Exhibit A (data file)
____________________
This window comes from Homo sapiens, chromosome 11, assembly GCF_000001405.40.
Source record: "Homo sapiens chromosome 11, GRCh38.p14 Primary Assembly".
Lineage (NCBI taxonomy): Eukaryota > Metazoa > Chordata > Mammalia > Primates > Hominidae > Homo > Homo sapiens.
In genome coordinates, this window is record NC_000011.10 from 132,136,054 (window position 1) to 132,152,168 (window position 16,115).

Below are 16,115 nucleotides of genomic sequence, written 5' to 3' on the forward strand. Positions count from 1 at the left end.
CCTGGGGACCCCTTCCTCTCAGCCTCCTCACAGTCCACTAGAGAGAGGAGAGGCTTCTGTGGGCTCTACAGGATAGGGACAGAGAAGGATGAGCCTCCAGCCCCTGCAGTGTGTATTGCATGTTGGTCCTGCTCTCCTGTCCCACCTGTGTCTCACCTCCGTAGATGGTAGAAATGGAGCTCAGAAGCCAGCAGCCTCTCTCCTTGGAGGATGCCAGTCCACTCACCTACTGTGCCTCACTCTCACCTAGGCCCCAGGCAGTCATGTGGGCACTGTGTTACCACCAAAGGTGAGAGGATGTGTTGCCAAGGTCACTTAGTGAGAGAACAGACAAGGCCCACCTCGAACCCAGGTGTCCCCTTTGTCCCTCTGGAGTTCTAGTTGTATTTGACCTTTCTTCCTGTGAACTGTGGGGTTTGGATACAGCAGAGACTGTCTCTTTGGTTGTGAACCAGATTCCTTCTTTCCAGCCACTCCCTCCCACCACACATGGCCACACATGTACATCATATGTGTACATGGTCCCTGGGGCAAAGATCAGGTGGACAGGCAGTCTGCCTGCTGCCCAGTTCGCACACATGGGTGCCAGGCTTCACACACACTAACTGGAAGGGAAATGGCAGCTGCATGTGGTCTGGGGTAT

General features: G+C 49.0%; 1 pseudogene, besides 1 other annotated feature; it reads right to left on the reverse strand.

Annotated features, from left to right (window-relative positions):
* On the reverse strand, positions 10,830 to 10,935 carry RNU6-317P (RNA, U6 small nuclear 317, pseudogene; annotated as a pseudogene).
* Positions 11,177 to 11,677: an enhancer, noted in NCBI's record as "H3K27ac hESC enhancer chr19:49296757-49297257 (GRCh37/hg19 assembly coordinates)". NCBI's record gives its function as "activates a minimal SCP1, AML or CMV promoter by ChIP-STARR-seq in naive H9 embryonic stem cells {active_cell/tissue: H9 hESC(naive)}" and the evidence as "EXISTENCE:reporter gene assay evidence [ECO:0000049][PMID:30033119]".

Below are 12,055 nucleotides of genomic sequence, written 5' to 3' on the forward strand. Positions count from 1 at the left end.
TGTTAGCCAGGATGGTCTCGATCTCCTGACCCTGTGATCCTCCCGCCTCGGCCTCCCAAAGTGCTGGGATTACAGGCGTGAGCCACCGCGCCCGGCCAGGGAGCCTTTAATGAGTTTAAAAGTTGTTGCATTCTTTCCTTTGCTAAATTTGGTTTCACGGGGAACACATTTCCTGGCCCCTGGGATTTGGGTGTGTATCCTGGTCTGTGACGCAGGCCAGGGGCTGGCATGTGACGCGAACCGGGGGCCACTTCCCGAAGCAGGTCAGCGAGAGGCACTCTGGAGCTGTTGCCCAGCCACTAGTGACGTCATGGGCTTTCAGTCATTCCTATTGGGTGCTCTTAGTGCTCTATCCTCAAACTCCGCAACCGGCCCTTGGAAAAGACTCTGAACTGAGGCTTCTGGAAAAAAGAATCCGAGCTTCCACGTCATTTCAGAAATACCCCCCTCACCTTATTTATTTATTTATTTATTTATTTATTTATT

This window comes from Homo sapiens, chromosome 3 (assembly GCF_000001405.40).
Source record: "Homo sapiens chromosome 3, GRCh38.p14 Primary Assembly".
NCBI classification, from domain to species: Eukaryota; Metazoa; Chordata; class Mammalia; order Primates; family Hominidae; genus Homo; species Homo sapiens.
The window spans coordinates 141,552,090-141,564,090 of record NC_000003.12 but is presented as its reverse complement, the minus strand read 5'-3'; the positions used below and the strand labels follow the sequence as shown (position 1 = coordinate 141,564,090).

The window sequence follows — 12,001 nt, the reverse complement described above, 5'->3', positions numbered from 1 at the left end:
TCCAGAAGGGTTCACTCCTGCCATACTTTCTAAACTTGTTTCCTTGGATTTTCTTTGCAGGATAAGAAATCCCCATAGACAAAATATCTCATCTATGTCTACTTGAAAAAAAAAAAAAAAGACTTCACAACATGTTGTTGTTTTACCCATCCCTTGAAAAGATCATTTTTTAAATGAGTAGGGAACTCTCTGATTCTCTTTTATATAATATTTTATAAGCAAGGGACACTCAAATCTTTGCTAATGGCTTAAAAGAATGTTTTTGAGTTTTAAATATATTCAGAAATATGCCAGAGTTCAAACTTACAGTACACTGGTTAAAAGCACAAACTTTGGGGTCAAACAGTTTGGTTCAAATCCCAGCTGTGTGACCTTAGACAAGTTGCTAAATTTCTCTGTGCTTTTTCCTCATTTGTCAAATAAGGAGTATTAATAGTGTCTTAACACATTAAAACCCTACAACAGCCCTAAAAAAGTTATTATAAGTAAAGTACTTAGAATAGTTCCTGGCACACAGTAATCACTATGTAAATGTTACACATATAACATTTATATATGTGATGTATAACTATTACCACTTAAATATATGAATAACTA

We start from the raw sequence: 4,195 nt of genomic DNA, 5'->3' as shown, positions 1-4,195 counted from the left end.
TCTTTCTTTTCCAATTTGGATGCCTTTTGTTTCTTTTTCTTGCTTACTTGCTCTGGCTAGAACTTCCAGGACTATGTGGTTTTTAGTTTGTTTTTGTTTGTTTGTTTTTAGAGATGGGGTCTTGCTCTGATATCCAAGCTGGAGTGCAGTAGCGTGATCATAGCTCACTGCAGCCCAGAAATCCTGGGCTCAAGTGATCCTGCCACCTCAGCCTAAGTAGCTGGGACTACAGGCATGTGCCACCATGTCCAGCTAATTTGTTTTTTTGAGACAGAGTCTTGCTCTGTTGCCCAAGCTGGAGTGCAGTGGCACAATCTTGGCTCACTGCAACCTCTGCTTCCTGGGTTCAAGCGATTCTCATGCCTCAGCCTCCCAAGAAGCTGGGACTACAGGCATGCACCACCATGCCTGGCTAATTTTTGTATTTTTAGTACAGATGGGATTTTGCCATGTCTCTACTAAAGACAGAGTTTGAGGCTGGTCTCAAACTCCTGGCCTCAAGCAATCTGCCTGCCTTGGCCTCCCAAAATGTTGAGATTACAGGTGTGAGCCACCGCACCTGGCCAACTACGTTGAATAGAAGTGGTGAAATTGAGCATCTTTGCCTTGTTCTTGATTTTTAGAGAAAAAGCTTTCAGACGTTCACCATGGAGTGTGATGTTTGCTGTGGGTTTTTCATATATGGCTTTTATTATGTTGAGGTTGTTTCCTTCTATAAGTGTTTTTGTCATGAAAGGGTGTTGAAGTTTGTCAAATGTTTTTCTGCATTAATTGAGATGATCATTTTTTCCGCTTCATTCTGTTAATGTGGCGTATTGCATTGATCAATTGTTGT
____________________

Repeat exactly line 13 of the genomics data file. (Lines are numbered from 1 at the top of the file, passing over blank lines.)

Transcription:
This window comes from Homo sapiens, chromosome 3 (assembly GCF_000001405.40).